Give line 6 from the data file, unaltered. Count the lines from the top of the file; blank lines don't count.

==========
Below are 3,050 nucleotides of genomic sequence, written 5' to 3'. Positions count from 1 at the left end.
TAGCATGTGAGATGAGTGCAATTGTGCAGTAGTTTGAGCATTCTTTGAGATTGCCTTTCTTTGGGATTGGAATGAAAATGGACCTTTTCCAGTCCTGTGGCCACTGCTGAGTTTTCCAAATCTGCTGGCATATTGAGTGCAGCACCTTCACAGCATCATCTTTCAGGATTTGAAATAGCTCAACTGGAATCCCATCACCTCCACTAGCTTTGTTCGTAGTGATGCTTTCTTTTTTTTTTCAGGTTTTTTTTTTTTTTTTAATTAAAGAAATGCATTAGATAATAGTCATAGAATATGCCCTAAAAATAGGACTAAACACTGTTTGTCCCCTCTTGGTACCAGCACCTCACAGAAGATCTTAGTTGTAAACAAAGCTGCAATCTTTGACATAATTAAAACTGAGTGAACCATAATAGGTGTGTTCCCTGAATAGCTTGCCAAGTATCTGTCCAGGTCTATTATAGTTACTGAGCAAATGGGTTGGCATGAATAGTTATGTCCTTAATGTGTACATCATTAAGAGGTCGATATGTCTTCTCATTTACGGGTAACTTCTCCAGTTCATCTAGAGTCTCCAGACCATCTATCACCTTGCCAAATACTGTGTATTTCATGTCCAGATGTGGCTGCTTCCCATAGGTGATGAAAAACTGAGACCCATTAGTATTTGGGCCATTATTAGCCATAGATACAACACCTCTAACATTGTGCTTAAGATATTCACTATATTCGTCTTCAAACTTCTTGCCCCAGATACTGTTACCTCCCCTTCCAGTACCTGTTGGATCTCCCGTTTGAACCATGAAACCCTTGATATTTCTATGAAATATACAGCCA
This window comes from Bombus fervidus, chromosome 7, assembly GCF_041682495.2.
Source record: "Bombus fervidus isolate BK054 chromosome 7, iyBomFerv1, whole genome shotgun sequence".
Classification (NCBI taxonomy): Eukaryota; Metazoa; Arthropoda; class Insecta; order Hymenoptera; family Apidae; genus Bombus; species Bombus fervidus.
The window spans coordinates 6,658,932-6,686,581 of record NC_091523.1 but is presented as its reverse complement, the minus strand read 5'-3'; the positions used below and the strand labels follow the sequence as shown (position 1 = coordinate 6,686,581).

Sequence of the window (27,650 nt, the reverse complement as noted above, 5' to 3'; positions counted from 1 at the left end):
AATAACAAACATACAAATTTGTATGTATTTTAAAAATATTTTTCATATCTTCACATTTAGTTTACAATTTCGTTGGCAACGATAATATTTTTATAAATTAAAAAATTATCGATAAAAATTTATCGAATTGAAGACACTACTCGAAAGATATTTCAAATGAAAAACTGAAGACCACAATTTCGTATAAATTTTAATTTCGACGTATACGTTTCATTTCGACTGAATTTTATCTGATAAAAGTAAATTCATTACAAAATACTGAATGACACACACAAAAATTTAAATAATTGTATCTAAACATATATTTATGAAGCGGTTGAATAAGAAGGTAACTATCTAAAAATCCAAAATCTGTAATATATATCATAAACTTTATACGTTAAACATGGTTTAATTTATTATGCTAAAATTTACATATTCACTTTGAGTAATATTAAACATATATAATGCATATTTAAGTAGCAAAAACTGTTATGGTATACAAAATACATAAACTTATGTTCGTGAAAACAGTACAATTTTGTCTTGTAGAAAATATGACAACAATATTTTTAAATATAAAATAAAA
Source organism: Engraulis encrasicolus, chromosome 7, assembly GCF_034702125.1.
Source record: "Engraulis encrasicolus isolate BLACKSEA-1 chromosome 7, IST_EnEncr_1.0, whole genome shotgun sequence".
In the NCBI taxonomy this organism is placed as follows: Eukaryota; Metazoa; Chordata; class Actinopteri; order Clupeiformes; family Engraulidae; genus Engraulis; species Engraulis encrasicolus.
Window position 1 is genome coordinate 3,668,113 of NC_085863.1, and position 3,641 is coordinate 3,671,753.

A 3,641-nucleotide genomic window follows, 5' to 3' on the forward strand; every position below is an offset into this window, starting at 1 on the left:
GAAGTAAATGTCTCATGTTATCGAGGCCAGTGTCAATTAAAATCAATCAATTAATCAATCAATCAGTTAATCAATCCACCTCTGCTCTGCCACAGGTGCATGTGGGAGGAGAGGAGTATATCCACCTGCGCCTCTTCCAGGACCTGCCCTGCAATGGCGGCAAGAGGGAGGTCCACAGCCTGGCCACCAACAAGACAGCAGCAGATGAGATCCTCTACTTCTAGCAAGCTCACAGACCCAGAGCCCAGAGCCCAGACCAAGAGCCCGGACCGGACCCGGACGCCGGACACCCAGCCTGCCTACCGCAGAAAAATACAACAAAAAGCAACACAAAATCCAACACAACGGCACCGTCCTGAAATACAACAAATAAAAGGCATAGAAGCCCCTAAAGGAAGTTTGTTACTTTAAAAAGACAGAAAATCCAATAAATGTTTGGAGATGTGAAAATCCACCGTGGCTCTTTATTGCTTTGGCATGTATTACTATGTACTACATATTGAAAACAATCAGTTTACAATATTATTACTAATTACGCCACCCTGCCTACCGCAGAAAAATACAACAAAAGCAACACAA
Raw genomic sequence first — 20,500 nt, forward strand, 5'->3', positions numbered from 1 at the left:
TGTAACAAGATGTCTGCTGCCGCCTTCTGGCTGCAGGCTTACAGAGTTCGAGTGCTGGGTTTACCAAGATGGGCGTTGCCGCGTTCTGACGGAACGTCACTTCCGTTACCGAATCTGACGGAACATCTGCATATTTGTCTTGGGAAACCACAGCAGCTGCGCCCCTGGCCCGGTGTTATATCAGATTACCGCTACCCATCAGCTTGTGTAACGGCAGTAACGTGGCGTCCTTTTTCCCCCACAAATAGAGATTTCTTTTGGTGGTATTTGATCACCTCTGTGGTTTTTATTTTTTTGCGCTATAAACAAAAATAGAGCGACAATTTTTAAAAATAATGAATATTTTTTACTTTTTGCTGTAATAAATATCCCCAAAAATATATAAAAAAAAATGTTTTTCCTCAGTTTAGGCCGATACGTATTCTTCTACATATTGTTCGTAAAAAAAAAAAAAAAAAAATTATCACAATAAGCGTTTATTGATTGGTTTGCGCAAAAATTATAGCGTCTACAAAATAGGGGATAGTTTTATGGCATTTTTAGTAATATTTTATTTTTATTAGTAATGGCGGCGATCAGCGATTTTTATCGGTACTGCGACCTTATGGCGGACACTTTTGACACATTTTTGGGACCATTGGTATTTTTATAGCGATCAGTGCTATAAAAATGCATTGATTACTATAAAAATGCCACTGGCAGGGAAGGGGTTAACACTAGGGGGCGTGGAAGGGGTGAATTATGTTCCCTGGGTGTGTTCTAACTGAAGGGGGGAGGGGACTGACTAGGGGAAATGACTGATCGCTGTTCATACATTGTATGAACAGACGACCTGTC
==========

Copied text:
The window spans coordinates 6,658,932-6,686,581 of record NC_091523.1 but is presented as its reverse complement, the minus strand read 5'-3'; the positions used below and the strand labels follow the sequence as shown (position 1 = coordinate 6,686,581).